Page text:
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Comment Re:How do they know (Score 1) 93

One of the cases considered was one in which the person could not get standing to remove a foreign original, but could argue that Google was keeping an excerpt, a link and possibly a copy in the EU, and so could be ordered to remove "their copy". It's not obvious how this will play out against opposing EU judgements that links are not publications.

"Hard cases make bad laws", Hodgens v. Hodgens (1837).

Comment Not a new idea (Score 1) 179

There's a ton of discussion elsewhere (ie, g+), and the Wired article completely misses that he's assuming we know about a classic (and cool) solved problem in computer science, "byzantine generals with collusion".

I suspect it will be attractive to anyone who could lose their master key of a sysadmin quits, and unattarctive to the security services, who don't want to ask for or honour court orders (:-))

Comment Re:75% of intelligence is inherited (Score 3, Insightful) 519

We see the same "sorting" effect in Canada, where being the child of well-to-do parents is absolutely wonderful, and leads to success in business and industry, roughly commensurate with the sum of (intelligence && opportunity). Starting out the child of poor parents gets you no respect, and people assume you're stupid.

The smartest three people in my high schools were a poor kid with parents from the Ukraine, me, with mostly white middle-class parents and the son of a successful businessman. In business success over the years, the businessman's kid came first, then me, then the poor kid. We all did better than the merely not-dumb folks, and really really well by comparison to the dumb kids, with one exception...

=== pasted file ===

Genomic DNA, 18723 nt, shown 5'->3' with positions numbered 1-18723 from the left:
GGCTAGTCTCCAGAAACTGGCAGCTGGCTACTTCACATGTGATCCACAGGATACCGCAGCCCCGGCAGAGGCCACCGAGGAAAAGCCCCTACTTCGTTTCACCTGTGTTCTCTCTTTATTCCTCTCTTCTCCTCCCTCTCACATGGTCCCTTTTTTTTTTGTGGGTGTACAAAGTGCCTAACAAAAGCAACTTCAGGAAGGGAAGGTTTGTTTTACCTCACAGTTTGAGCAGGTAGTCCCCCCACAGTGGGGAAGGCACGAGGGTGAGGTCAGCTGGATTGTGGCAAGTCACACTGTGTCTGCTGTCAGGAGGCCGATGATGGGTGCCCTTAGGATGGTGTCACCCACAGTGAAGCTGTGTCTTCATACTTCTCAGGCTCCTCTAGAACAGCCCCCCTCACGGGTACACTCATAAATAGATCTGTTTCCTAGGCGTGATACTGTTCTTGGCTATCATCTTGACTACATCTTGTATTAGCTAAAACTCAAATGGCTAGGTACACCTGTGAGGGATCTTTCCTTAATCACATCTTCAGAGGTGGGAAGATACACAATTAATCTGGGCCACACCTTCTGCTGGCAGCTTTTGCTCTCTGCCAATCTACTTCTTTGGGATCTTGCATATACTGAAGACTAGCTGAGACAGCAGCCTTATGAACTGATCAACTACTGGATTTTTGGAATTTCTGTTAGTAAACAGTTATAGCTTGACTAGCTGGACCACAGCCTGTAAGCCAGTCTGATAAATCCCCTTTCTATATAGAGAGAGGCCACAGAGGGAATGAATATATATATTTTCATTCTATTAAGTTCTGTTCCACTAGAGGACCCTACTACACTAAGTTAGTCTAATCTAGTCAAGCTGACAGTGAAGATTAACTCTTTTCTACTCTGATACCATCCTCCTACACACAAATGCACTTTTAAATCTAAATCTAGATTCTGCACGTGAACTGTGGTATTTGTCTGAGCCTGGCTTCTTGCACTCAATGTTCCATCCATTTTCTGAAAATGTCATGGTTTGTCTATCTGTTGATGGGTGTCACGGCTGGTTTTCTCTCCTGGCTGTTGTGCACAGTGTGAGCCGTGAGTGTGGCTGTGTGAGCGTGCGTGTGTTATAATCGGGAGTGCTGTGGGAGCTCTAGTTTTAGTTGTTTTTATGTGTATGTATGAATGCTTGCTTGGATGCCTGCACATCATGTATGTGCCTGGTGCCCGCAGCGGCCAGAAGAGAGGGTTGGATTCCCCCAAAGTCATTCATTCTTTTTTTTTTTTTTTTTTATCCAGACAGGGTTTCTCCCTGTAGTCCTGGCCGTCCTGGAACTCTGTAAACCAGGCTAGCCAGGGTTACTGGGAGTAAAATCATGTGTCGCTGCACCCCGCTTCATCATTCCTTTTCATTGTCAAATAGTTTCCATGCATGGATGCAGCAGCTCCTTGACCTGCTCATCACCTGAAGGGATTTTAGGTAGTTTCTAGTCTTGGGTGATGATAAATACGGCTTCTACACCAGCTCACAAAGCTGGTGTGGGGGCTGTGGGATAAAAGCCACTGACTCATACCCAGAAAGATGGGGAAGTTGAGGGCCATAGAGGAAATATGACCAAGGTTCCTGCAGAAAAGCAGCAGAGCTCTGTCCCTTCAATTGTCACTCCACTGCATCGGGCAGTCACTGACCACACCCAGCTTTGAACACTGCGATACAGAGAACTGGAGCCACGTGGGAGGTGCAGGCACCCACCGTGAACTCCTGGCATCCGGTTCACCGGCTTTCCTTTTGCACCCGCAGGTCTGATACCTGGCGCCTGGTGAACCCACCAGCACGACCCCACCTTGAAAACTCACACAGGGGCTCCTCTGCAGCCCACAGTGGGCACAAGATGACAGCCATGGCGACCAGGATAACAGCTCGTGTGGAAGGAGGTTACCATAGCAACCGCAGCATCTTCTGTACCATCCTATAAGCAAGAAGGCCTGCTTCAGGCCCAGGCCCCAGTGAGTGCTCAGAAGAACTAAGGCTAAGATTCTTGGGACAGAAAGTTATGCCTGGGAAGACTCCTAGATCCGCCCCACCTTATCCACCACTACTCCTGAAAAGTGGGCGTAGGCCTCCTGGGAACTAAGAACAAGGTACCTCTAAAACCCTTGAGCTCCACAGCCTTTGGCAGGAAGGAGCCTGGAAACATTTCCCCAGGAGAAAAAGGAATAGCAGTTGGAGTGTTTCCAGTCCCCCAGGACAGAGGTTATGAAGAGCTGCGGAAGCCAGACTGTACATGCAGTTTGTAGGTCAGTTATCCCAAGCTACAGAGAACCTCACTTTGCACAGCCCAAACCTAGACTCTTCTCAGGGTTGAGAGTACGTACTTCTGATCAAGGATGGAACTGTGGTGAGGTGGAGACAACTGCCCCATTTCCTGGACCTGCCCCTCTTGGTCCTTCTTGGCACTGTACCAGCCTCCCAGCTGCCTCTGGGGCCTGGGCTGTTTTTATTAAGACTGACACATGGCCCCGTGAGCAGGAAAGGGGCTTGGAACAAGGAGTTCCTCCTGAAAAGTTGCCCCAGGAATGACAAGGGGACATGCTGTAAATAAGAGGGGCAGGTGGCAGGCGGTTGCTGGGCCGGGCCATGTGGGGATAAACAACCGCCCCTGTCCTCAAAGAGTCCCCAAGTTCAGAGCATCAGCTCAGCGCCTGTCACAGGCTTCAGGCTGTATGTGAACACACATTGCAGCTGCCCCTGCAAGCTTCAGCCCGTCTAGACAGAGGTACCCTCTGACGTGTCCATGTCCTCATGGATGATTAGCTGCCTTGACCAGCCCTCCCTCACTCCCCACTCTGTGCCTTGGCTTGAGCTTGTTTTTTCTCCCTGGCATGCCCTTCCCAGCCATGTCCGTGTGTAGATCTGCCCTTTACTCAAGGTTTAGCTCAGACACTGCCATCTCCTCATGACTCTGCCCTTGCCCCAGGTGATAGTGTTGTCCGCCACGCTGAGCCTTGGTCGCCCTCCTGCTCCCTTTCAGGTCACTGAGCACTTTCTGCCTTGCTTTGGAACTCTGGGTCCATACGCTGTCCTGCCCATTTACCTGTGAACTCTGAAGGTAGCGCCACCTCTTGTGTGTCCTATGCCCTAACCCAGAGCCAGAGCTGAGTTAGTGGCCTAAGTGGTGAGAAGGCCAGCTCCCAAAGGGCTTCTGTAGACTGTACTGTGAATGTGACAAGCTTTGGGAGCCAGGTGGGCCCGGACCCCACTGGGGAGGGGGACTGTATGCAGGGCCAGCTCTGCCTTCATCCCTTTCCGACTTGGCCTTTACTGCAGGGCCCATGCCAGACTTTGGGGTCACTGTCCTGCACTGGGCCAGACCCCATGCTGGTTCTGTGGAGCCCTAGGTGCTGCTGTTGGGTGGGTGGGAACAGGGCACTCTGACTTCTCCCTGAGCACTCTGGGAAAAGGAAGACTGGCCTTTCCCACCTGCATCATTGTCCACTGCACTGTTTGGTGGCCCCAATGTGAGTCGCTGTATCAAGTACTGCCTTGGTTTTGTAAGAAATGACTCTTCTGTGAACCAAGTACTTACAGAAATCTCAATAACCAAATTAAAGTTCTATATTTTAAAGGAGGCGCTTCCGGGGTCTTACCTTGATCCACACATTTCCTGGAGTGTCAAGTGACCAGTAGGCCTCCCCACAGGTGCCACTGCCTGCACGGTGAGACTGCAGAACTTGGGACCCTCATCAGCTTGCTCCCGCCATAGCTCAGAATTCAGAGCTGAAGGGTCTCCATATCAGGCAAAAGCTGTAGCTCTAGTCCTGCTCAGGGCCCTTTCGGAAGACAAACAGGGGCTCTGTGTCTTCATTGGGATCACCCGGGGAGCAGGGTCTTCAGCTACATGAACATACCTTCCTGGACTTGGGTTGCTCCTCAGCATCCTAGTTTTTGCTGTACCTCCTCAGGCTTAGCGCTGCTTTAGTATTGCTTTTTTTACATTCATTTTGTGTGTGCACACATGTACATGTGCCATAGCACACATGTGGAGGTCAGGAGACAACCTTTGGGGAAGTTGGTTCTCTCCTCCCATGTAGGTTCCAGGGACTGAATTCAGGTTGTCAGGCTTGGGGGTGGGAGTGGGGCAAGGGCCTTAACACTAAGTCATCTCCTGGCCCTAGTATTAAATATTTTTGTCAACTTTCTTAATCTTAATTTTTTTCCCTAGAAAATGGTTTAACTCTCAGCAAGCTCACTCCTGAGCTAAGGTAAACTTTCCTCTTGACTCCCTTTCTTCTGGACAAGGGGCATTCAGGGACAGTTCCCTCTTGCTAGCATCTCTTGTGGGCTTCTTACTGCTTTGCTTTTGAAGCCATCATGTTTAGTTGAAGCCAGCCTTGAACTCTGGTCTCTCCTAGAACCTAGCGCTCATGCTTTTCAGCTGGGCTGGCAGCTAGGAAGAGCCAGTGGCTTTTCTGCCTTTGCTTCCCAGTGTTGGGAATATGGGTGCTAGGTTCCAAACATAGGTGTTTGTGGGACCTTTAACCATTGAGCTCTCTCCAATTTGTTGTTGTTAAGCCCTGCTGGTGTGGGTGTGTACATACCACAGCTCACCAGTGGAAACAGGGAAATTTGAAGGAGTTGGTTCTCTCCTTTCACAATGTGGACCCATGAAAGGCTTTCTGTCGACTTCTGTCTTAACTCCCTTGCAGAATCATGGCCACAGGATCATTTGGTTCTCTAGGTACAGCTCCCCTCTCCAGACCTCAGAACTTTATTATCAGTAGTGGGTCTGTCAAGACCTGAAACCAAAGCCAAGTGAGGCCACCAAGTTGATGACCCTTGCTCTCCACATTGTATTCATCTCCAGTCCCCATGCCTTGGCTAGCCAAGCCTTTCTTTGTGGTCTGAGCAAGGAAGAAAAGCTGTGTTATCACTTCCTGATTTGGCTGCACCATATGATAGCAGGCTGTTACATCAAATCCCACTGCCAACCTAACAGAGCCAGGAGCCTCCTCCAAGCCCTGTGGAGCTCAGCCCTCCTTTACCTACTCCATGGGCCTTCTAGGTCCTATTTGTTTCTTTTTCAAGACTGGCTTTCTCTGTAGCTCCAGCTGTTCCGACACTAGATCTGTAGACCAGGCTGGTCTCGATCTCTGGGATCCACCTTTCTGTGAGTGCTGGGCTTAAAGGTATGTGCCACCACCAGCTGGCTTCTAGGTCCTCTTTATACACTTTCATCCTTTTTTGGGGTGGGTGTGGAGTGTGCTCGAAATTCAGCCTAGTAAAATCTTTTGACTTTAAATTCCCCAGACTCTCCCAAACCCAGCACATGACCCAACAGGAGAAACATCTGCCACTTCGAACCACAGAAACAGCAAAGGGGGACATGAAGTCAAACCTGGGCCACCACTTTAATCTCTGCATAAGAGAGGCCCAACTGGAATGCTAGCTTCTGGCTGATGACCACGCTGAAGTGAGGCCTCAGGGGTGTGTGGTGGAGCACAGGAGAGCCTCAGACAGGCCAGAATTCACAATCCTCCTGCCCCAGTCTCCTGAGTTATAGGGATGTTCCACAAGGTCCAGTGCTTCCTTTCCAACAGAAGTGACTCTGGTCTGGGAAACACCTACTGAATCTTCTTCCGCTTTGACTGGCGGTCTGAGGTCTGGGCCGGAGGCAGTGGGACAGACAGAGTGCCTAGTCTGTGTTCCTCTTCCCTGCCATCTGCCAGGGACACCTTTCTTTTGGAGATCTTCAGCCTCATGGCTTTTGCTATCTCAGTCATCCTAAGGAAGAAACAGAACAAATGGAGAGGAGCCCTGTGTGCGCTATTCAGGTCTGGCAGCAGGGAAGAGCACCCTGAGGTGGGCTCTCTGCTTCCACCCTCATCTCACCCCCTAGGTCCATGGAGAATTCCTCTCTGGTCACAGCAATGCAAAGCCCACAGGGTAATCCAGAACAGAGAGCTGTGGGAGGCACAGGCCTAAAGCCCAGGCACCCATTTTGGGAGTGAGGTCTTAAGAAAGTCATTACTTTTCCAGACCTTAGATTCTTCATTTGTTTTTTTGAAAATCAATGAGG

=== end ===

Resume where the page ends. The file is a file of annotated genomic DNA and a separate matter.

Some immensely likeable dumb kids went into sales and did better than any of us (;-))

Comment Re:Good old fashioned crisis management... (Score 1) 298

If you keep saying something, however impossible, eventually you'll get some people to believe you:
they strongly expect you to be shouted down if you're a liar.

This worked for Rob Ford (the druggie mayor of Toronto), and for two, maybe three, countries' rulers during WWII. So if you're a liar, don't stop lying! Redouble your efforts!

Comment Spiffy, like credit-cards (Score 2) 27

My credit-card supplier will issue single-use or otherwise restricted numbers, to use with "untrustworthy vendors". This allows a similar functionality: with the vendor I can be OscarTheSuspiciousGrouch and use a card number that is limited to legitimate stuff.

In both cases I can credibly demonstrate I'm really "Oscar"

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